Here you see the rapidly growing ecosystem of DePIN solutions; physical infrastructure networks (vehicles for mobility networks, solar panels for energy networks, hotspots for wireless networks and servers for cloud networks).

From dashboard cams to data, from WiFi to Uber

How does that work in practice? 8 nice examples under the microscope.

  1. Hivemapper

Hivemapper uses the ‘drive-to-earn concept’. It allows users to participate in road image collection and create a decentralized version of Google Maps through car dashboard cameras. Users earn HONEY tokens for every piece of data they provide.

  1. Sorj

Storj is a great competitor for cloud storage services such as Dropbox, Amazon and Google. It allows data to be stored in a decentralized manner using blockchain technology. With encryption techniques, Storj ensures that you can store and share data securely and efficiently, without having to rely on traditional cloud storage methods. Anyone who offers space to store data will receive the STORJ token in return.

  1. React Network

The React Network is an energy network that rewards users for their contributions to building a decentralized and environmentally friendly electricity grid system. It aims to create stable energy by encouraging users to plug in their batteries and share excess energy.

  1. Helium

Helium is a DePIN project that builds a decentralized wireless network that allows users to earn tokens (HNT) in exchange for providing a wireless connection. Users can deploy Helium hotspots to provide wireless connectivity in an area in exchange for HNT tokens. It is also expanding its network with Helium Mobile. The Helium Mobile service combines the Helium network with the 5G mobile network. Users in the US can now enjoy cheaper mobile subscriptions for $20 per month.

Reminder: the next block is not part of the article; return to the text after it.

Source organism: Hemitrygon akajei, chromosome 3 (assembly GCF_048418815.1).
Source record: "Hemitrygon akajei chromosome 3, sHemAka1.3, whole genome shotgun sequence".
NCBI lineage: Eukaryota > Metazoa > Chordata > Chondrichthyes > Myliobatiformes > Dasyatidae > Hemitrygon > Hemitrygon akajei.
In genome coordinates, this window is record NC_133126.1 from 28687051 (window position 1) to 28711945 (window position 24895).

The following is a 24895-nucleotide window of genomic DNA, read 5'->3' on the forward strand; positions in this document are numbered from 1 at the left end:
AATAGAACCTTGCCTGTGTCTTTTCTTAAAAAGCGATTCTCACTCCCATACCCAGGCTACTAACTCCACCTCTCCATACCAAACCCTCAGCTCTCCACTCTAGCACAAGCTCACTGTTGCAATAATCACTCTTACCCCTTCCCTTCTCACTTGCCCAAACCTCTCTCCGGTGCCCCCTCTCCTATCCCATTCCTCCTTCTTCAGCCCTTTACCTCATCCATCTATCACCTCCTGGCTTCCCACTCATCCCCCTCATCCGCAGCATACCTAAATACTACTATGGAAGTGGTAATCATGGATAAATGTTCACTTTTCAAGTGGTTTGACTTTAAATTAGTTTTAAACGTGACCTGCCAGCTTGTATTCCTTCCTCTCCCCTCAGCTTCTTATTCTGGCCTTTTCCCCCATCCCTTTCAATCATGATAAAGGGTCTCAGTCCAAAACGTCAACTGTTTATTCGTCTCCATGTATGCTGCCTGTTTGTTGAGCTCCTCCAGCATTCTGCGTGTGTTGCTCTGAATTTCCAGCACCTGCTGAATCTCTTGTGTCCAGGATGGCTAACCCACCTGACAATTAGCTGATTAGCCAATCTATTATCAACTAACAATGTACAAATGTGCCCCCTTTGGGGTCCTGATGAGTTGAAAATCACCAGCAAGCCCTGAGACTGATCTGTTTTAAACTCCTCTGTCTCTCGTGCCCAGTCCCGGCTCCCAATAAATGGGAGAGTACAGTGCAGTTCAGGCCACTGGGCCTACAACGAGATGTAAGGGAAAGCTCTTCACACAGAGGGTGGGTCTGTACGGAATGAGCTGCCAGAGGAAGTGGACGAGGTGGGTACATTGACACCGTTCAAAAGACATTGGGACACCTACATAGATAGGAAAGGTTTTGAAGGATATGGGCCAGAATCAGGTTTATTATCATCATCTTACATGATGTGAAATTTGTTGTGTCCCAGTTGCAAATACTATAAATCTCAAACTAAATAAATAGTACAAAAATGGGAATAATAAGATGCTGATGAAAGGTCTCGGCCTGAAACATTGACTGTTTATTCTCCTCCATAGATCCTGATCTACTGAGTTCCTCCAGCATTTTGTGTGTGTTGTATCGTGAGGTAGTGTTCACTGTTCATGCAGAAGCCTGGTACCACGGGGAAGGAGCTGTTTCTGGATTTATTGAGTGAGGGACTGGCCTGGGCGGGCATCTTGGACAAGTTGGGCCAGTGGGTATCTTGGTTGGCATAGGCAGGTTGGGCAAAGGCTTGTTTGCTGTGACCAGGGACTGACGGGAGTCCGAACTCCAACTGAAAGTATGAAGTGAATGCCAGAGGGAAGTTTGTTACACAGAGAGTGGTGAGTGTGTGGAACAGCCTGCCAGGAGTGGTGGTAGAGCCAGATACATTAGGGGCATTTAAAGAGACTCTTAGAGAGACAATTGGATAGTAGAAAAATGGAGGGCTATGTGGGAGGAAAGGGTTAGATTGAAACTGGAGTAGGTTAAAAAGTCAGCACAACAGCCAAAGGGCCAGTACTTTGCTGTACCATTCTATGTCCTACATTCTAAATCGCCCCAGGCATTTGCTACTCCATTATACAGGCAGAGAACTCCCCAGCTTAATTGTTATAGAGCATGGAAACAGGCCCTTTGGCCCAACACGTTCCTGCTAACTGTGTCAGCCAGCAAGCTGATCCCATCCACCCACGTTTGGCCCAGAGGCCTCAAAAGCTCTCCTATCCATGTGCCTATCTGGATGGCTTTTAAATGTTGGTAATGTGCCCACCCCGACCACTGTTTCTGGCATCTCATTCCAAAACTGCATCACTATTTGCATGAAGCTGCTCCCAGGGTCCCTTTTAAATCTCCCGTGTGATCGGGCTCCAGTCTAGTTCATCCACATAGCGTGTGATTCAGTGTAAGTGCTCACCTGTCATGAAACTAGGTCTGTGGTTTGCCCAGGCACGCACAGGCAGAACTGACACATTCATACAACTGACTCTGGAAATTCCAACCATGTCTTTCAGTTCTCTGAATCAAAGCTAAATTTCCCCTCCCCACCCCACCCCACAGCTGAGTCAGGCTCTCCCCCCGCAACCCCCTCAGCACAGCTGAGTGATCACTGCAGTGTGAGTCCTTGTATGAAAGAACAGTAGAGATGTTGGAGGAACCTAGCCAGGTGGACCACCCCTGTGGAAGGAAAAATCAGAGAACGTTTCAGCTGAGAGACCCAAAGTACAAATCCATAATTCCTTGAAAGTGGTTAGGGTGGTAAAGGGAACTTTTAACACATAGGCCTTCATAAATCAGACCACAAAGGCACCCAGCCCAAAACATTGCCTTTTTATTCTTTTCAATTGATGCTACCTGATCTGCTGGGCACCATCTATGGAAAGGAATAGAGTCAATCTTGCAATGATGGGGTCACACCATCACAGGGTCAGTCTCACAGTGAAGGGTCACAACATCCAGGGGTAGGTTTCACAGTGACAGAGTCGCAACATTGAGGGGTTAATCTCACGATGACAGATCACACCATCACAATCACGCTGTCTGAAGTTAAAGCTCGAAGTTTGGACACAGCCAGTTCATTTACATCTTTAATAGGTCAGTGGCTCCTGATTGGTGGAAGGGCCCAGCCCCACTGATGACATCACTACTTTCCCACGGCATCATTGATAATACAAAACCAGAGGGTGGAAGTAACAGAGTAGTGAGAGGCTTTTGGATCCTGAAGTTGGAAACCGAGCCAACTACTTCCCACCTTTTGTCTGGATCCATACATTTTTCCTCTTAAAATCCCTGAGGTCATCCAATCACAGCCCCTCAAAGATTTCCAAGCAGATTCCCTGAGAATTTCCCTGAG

1. NATIX Network

NATIX Network builds a DePIN from smartphones that work as AI-powered cameras and collect important mobility data. Consider the amount of traffic and road conditions in certain areas. It built a dashcam app that people can download for free and leave on while driving. This app processes the feed from the phone’s camera and converts it into anonymized insights, rewarding the user with tokens for sharing these insights. The phones form the physical infrastructure network and the mechanism that powers this network and distributes the rewards runs on-chain.

  1. Render Network

Render Network is the first platform to decentralize the power of GPU rendering. This allows people who do creative work, such as designers and animators, to easily expand their GPU rendering projects using powerful computers around the world. The Render Network is designed to support a variety of compute-intensive tasks. All this happens quickly and efficiently via a blockchain network that connects people directly, without errors or delays. Furthermore, this system ensures that rights at work remain secure.